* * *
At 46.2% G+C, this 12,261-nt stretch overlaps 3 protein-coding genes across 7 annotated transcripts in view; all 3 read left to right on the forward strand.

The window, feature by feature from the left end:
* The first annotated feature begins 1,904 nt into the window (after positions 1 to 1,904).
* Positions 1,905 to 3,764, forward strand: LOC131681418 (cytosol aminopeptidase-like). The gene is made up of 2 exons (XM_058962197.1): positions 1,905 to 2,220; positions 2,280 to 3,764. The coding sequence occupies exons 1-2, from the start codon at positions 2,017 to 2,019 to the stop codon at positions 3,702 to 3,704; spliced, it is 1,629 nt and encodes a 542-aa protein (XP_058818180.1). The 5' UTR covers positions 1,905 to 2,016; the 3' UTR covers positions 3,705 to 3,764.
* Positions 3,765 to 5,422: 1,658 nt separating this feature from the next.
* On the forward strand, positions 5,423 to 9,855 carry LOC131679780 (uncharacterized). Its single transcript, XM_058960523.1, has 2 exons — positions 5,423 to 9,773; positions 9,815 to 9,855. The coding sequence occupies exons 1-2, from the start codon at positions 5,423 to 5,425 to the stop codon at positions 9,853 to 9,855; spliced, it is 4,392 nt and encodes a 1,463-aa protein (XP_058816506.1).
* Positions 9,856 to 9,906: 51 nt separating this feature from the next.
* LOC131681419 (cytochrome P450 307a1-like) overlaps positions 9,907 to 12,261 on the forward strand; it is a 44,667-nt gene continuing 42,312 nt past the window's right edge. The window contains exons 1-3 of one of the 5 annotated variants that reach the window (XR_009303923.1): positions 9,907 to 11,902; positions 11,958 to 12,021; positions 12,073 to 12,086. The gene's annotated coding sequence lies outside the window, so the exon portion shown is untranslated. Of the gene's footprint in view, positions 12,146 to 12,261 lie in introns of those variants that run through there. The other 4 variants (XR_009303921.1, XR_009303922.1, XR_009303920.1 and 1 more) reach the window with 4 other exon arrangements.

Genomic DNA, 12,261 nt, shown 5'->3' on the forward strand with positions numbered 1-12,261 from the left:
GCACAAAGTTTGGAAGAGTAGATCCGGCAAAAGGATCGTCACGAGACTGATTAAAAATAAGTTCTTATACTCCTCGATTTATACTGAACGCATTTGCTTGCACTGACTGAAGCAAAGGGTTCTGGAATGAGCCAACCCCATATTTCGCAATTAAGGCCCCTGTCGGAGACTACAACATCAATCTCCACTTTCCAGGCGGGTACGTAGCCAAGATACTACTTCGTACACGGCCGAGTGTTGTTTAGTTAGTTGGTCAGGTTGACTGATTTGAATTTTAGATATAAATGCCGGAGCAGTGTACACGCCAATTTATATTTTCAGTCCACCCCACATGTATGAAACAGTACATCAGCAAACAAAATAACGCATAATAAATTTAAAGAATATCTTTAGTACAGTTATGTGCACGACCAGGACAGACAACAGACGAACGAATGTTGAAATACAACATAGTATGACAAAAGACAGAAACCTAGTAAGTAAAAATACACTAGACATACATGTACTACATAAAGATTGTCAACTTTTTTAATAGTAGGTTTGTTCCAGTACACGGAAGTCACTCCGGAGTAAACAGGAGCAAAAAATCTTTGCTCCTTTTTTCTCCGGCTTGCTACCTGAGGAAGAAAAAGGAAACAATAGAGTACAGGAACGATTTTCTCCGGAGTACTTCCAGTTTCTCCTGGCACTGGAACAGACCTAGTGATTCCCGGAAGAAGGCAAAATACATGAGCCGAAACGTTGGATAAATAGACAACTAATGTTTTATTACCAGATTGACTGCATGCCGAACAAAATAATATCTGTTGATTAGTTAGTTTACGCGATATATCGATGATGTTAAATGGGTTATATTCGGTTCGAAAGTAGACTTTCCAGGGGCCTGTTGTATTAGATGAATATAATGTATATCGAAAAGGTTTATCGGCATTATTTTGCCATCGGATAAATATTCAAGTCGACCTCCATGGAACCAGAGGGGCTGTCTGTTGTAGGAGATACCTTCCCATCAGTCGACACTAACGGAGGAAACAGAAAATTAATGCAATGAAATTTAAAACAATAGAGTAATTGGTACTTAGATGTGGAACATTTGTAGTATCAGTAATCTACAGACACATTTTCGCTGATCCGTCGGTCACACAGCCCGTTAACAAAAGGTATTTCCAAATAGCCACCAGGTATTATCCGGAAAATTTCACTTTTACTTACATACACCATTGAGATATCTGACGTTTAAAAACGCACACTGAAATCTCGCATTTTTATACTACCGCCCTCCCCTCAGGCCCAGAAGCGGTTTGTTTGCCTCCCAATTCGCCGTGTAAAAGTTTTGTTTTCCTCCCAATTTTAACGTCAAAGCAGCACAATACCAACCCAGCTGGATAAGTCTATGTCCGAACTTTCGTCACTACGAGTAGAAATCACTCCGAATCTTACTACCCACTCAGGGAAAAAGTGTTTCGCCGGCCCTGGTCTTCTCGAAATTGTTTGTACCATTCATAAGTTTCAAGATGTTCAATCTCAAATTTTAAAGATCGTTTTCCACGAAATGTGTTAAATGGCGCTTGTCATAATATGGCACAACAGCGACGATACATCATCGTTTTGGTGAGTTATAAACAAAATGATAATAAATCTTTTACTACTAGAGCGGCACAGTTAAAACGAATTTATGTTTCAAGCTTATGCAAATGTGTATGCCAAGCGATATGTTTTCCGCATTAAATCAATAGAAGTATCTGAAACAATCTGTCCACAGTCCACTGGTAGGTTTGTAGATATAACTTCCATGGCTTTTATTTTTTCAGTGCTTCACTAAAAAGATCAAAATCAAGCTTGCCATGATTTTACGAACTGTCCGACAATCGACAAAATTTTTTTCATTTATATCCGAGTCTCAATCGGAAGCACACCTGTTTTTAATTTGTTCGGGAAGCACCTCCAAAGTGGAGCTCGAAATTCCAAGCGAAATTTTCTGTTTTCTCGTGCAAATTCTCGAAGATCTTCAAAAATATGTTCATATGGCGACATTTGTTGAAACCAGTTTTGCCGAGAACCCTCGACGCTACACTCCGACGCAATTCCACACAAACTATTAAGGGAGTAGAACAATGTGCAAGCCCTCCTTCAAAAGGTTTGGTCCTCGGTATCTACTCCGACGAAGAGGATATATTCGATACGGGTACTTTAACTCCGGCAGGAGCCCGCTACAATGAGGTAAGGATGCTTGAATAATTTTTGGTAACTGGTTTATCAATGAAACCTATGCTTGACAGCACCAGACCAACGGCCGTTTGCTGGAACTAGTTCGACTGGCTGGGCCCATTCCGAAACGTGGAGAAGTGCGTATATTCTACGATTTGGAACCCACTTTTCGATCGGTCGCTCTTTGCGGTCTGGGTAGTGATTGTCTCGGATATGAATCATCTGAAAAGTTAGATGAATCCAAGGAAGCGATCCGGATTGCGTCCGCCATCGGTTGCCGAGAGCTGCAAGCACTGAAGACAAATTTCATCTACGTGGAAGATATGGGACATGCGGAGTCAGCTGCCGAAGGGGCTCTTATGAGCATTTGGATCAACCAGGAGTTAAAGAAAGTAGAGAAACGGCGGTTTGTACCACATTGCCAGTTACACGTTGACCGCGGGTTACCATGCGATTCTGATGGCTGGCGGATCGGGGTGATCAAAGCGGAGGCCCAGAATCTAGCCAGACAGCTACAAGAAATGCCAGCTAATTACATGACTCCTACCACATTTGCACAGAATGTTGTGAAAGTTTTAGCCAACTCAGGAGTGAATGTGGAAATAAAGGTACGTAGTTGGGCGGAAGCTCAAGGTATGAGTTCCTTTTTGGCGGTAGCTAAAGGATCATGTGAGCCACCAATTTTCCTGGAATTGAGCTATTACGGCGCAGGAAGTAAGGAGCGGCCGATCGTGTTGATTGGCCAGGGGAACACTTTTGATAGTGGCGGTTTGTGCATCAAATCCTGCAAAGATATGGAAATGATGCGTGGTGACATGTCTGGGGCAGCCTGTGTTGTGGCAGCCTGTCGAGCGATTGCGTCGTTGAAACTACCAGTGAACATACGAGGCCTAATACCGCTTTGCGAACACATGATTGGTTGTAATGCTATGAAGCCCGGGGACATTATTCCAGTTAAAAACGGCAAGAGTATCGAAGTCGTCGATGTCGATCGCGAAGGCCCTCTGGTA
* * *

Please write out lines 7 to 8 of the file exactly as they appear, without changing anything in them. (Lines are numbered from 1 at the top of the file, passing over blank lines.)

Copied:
* Positions 9,856 to 9,906: 51 nt separating this feature from the next.
* LOC131681419 (cytochrome P450 307a1-like) overlaps positions 9,907 to 12,261 on the forward strand; it is a 44,667-nt gene continuing 42,312 nt past the window's right edge. The window contains exons 1-3 of one of the 5 annotated variants that reach the window (XR_009303923.1): positions 9,907 to 11,902; positions 11,958 to 12,021; positions 12,073 to 12,086. The gene's annotated coding sequence lies outside the window, so the exon portion shown is untranslated. Of the gene's footprint in view, positions 12,146 to 12,261 lie in introns of those variants that run through there. The other 4 variants (XR_009303921.1, XR_009303922.1, XR_009303920.1 and 1 more) reach the window with 4 other exon arrangements.